Campus - 19.12.2022 - 10:58 

HSG professor speaks at Ukrainian university about reconstruction

Recently, HSG innovation expert Oliver Gassmann gave a lecture to students at Ukraine's Odesa National Economics University on how the reconstruction of the war-damaged country could work. 

As a world-renowned innovation expert, HSG professor Oliver Gassmann regularly speaks to top managers and at international events. But the lecture he gave on 13 December to about 50 students from the Ukrainian University of Odessa left a deep impression on Gassmann: "At the beginning of the event, there was an alarm telling the students that they should seek safety in case of an air alert. There was also almost only women in the audience, as most of the men were busy with national defence."

He spoke to the group of business students at the Odesa National Economics University online from St.Gallen. The University of Odessa on coast of the Black Sea, is one of the oldest and most important universities in Ukraine, has completely switched over to online teaching because of the war. Power supply and security are not guaranteed in the University buildings. 

"It was immediately clear to me that I wanted to help"

Gassmann, who holds the Chair of Innovation Management at the HSG Institute of Technology Management, received a request from the Ukrainian university in autumn. They wanted additional material on the globally established St.Gallen Business Model Navigator for its teaching. "It was immediately clear to me that I wanted to support the Ukrainian lecturers and students in solidarity," says Gassmann. "I provided them with case studies and more. And I offered to present Navigator in a lecture to those responsible at the university, also addressing challenges in Ukraine."

Gassmann's lecture rounded off a semester during which students at the Ukrainian University of Economics had used the St.Gallen Business Model Navigator to design concepts for their start-ups.

Starting a business as a question of existence

Before the war, the Ukrainian economy had an economic power of around 200 billion euros. Due to the war, this output has plummeted massively. "For many people in Ukraine, setting up new businesses is also a long-term existential question," says Gassmann. Because the war has left many unemployed with a devastated economy.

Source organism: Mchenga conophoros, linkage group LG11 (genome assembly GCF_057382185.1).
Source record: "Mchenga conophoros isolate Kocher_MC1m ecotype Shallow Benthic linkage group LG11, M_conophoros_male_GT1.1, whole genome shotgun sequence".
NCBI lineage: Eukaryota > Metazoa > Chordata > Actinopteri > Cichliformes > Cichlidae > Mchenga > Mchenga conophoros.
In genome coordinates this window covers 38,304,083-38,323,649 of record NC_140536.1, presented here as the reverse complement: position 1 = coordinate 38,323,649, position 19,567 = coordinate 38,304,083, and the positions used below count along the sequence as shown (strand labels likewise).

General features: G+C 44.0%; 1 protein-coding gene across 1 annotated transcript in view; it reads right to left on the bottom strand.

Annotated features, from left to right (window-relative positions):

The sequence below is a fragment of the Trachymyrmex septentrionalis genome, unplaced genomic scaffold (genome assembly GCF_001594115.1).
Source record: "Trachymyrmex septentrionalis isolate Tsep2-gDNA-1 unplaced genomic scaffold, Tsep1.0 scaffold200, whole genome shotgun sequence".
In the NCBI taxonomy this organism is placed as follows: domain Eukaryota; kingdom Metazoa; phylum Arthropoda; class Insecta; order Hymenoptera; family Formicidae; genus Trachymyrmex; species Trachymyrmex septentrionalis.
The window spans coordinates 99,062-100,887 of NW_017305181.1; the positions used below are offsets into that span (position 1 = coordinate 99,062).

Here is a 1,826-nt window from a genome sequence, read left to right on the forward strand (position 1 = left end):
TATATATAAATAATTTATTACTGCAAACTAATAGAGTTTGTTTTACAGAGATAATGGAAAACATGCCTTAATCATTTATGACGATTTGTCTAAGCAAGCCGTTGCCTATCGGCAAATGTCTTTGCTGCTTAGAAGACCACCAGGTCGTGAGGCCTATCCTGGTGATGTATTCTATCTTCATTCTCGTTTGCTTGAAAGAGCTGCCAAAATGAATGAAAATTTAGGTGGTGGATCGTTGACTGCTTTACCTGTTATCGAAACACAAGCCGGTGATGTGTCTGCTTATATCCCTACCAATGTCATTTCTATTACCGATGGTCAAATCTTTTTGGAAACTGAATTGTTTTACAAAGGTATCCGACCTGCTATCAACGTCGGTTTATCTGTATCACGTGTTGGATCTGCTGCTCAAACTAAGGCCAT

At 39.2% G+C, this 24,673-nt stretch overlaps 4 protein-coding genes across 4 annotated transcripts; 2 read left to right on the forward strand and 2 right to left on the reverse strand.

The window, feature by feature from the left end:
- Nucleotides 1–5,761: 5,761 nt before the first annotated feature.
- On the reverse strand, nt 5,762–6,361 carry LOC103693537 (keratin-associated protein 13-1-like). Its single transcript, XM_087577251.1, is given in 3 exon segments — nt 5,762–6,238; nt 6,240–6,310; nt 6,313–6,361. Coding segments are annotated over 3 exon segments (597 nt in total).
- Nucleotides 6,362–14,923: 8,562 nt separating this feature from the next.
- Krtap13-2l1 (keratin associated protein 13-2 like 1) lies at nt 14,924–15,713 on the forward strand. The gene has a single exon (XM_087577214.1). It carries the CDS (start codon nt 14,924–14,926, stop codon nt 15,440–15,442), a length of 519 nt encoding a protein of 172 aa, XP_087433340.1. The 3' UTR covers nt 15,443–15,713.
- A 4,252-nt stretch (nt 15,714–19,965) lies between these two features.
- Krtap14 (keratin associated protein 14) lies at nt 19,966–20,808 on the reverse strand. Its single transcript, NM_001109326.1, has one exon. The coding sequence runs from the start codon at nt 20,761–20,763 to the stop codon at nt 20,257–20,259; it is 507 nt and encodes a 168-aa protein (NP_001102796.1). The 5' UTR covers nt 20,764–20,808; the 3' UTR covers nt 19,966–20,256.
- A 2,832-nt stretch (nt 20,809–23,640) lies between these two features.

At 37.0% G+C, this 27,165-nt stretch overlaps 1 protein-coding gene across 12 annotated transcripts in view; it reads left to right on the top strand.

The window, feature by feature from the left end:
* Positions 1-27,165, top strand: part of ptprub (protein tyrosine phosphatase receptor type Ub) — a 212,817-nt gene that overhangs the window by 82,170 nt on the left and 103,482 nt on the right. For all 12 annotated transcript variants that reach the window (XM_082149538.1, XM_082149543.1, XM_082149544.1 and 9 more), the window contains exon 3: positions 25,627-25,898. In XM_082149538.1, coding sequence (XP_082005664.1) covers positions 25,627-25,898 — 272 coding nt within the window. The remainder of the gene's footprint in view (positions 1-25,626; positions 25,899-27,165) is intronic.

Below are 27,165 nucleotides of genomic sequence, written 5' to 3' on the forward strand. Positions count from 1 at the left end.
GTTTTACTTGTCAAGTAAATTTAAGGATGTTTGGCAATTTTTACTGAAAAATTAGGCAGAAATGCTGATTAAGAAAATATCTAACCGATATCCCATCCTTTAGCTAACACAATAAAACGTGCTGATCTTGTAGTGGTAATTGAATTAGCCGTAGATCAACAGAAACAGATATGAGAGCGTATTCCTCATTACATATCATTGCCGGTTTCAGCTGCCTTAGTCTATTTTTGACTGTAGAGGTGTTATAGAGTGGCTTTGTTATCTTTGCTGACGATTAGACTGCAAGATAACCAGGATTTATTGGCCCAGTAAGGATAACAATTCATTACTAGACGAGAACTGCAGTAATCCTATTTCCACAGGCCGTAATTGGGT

In conferences, the international community has already promised to invest hundreds of billions in the reconstruction of the country. "This new beginning can also be an opportunity for Ukraine to transform its economy," says Gassmann. Until now, he says, the country has mainly exported raw materials such as wheat, sunflower oil and iron ore. "A new Ukrainian economy could focus on more value creation at home." For this, he said, the interaction of the huge, internationally financed reconstruction plan and the business ideas of the Ukrainian people on the ground is needed.

"Ideally, the money should meet well-developed business models on the ground," says Gassmann. "For example, Ukraine is generally known as a country with a lot of IT expertise. Sectors such as IT and services should therefore grow during reconstruction." But in the area of physical goods, Ukraine also has some highly modern factories in the vicinity of Kiev. 

In his lecture, Gassmann presented the students with examples of successful business models - such as that of BillionBricks for sustainable and simple residential buildings in emerging countries, which are partially financed by the electricity from the solar panels on the roofs of the houses

This was followed by a 45-minute discussion during which students could ask questions. The lecture was recorded and will continue to be used in the start-up course at Odesa National Economics University in the future. Gassmann says he is happy if he can use it to help build Ukrainian start-ups. He felt a lot of drive from the young people. "I was impressed by how they continue to work on their future on site under the most difficult circumstances," says Gassmann.  

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